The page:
In 2001 or 2002, when I was writing "The Way We Were" column (a compilation of news items from 25, 50, 75, and 100 years ago) for the Elkhart Truth, I came across an article from 1901 or 1902 quoting Mark Twain to the effect that he tried to keep November 30 from coming around, but it always did. I haven't gotten old enough to make the effort to stop the birthday Twain and I share from coming around. In fact, I looked forward to it. Actually, I celebrated it with my family on the 28th, as my days off are Wednesday and Thursday, and on Thursday evening I make the long drive back from Elkhart to Bloomington. The drive was made more interesting from "The Century" on audiotape that my wife found for me. That's the ABC News production, narrated by Peter Jennings, which is a sort of oral history of America in the 20th Century. And on Wednesday night the family was doubled over with laughter watching the DVD of "Fractured Flickers," that my daughter Sarah sent me.
My birthday cake won't be until next week. Kathleen didn't have time to make it, mainly because she's had to drive our son all over the place. Jim fractured his fifth left metatarsal (what the doctor called a Jones fracture) at a Halloween dance party. He and his girlfriend were dressed up like characters from Grease, and Jim was trying to dance like John Travolta. He was wearing a pair of my old Converse Chuck Taylor All-Stars shoes, and when he came down on his left foot, the shoe just turned with his foot. So he's got one of those plastic boots on his foot for at least another two weeks.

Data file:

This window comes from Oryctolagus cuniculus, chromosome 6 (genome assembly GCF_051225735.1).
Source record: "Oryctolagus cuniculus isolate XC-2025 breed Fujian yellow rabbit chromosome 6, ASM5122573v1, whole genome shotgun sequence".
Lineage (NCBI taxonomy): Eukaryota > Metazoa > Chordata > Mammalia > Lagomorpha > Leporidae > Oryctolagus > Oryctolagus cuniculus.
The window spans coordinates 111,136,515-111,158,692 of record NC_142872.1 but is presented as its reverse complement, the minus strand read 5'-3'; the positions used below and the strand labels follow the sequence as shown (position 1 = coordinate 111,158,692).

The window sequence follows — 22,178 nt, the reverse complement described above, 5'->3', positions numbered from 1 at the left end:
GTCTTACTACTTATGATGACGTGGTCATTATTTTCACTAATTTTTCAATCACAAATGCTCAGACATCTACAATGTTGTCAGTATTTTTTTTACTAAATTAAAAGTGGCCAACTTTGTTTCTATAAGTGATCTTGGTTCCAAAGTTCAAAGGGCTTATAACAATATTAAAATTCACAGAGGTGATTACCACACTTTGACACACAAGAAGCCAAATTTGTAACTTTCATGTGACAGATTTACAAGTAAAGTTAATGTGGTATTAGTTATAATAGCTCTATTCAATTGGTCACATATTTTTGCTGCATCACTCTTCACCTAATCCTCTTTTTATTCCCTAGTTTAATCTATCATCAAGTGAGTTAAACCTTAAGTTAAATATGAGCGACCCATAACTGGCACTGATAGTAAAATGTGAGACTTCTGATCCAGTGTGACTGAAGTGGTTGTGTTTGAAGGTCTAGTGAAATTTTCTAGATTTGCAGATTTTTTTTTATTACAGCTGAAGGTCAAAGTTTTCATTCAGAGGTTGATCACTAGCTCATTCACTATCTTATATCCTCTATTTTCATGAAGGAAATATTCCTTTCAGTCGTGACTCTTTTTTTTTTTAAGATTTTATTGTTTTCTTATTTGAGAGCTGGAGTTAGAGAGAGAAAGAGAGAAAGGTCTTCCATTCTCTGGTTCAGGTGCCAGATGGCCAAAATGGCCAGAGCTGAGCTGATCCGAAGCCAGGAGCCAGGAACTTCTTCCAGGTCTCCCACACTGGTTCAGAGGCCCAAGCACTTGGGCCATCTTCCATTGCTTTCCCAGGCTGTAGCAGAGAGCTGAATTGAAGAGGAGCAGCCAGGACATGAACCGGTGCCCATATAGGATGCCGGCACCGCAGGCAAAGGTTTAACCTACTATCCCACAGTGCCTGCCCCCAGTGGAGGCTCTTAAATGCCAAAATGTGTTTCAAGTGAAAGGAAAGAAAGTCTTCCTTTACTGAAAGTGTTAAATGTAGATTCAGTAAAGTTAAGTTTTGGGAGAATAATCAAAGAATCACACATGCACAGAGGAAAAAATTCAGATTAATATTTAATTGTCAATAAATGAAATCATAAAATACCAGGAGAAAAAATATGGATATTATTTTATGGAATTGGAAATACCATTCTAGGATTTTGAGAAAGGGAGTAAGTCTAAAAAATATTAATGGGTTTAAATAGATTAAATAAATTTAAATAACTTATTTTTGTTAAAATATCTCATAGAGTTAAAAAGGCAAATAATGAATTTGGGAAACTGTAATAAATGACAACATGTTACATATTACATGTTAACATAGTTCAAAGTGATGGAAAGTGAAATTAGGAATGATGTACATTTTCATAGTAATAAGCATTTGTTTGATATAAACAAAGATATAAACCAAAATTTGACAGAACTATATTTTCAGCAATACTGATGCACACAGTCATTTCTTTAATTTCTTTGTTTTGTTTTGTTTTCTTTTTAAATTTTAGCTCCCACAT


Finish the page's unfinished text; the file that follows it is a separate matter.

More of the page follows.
But next week I'll have the cake--Rigó Jancsi, a Hungarian pastry from that wonderfully decadent world of the Austro-Hungarian empire of the late 19th century. It was named for a Hungarian Gypsy violinist who managed to seduce an American heiress who had become a Belgian princess. More on that later.